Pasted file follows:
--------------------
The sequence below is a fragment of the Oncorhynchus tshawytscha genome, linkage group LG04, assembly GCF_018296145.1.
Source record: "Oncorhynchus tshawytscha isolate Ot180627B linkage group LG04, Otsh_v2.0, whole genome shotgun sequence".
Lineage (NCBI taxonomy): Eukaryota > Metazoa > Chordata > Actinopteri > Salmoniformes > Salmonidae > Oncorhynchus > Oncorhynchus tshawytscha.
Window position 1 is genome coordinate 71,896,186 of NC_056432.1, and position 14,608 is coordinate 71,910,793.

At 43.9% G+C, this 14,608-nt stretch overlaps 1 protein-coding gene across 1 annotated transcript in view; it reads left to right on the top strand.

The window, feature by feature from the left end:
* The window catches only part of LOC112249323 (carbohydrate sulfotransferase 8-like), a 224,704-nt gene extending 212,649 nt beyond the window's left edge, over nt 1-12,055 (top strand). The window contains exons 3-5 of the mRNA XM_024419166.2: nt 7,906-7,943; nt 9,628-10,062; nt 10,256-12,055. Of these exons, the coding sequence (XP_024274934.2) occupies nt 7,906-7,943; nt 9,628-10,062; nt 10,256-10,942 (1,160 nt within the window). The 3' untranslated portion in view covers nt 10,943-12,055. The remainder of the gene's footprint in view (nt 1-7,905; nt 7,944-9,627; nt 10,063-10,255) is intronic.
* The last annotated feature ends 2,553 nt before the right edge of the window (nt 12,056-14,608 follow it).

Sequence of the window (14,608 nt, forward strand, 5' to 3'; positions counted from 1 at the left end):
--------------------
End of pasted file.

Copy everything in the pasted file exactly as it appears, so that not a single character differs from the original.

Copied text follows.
The sequence below is a fragment of the Oncorhynchus tshawytscha genome, linkage group LG04, assembly GCF_018296145.1.
Source record: "Oncorhynchus tshawytscha isolate Ot180627B linkage group LG04, Otsh_v2.0, whole genome shotgun sequence".
Lineage (NCBI taxonomy): Eukaryota > Metazoa > Chordata > Actinopteri > Salmoniformes > Salmonidae > Oncorhynchus > Oncorhynchus tshawytscha.
Window position 1 is genome coordinate 71,896,186 of NC_056432.1, and position 14,608 is coordinate 71,910,793.

At 43.9% G+C, this 14,608-nt stretch overlaps 1 protein-coding gene across 1 annotated transcript in view; it reads left to right on the top strand.

The window, feature by feature from the left end:
* The window catches only part of LOC112249323 (carbohydrate sulfotransferase 8-like), a 224,704-nt gene extending 212,649 nt beyond the window's left edge, over nt 1-12,055 (top strand). The window contains exons 3-5 of the mRNA XM_024419166.2: nt 7,906-7,943; nt 9,628-10,062; nt 10,256-12,055. Of these exons, the coding sequence (XP_024274934.2) occupies nt 7,906-7,943; nt 9,628-10,062; nt 10,256-10,942 (1,160 nt within the window). The 3' untranslated portion in view covers nt 10,943-12,055. The remainder of the gene's footprint in view (nt 1-7,905; nt 7,944-9,627; nt 10,063-10,255) is intronic.
* The last annotated feature ends 2,553 nt before the right edge of the window (nt 12,056-14,608 follow it).

Sequence of the window (14,608 nt, forward strand, 5' to 3'; positions counted from 1 at the left end):